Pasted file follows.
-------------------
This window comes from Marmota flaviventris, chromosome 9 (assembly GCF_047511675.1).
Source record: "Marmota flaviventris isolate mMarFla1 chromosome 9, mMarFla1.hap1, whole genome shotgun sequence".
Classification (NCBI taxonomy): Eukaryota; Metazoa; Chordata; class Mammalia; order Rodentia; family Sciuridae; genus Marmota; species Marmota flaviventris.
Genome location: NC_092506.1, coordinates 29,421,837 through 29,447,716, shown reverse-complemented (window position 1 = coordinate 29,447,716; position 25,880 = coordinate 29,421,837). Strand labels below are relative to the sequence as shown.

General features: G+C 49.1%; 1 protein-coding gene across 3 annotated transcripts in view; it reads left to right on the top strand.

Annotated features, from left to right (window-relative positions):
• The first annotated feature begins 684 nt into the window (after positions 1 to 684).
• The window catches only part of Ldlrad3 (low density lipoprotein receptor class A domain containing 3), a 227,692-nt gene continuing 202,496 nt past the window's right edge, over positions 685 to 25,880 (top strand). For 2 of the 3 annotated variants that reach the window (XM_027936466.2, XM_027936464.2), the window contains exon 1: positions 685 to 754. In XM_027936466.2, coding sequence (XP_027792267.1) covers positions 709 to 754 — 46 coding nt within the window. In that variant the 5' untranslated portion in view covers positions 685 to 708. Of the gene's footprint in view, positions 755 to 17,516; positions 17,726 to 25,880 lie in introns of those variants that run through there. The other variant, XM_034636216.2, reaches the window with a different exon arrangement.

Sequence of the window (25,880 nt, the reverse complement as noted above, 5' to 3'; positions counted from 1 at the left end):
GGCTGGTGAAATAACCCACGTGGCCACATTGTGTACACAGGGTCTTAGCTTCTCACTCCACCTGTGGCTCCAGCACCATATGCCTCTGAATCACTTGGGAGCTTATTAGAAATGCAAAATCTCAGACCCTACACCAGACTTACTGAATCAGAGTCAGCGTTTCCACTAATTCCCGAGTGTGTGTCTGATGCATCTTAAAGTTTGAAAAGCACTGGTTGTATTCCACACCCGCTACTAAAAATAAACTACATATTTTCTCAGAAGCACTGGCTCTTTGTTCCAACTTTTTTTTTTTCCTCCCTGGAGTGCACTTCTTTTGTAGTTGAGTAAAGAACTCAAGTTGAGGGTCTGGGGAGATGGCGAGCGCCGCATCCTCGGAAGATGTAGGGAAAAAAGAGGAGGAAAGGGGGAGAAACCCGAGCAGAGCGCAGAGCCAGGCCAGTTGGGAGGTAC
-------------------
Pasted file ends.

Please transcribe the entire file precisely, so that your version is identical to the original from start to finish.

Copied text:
This window comes from Marmota flaviventris, chromosome 9 (assembly GCF_047511675.1).
Source record: "Marmota flaviventris isolate mMarFla1 chromosome 9, mMarFla1.hap1, whole genome shotgun sequence".
Classification (NCBI taxonomy): Eukaryota; Metazoa; Chordata; class Mammalia; order Rodentia; family Sciuridae; genus Marmota; species Marmota flaviventris.
Genome location: NC_092506.1, coordinates 29,421,837 through 29,447,716, shown reverse-complemented (window position 1 = coordinate 29,447,716; position 25,880 = coordinate 29,421,837). Strand labels below are relative to the sequence as shown.

General features: G+C 49.1%; 1 protein-coding gene across 3 annotated transcripts in view; it reads left to right on the top strand.

Annotated features, from left to right (window-relative positions):
• The first annotated feature begins 684 nt into the window (after positions 1 to 684).
• The window catches only part of Ldlrad3 (low density lipoprotein receptor class A domain containing 3), a 227,692-nt gene continuing 202,496 nt past the window's right edge, over positions 685 to 25,880 (top strand). For 2 of the 3 annotated variants that reach the window (XM_027936466.2, XM_027936464.2), the window contains exon 1: positions 685 to 754. In XM_027936466.2, coding sequence (XP_027792267.1) covers positions 709 to 754 — 46 coding nt within the window. In that variant the 5' untranslated portion in view covers positions 685 to 708. Of the gene's footprint in view, positions 755 to 17,516; positions 17,726 to 25,880 lie in introns of those variants that run through there. The other variant, XM_034636216.2, reaches the window with a different exon arrangement.

Sequence of the window (25,880 nt, the reverse complement as noted above, 5' to 3'; positions counted from 1 at the left end):
GGCTGGTGAAATAACCCACGTGGCCACATTGTGTACACAGGGTCTTAGCTTCTCACTCCACCTGTGGCTCCAGCACCATATGCCTCTGAATCACTTGGGAGCTTATTAGAAATGCAAAATCTCAGACCCTACACCAGACTTACTGAATCAGAGTCAGCGTTTCCACTAATTCCCGAGTGTGTGTCTGATGCATCTTAAAGTTTGAAAAGCACTGGTTGTATTCCACACCCGCTACTAAAAATAAACTACATATTTTCTCAGAAGCACTGGCTCTTTGTTCCAACTTTTTTTTTTTCCTCCCTGGAGTGCACTTCTTTTGTAGTTGAGTAAAGAACTCAAGTTGAGGGTCTGGGGAGATGGCGAGCGCCGCATCCTCGGAAGATGTAGGGAAAAAAGAGGAGGAAAGGGGGAGAAACCCGAGCAGAGCGCAGAGCCAGGCCAGTTGGGAGGTAC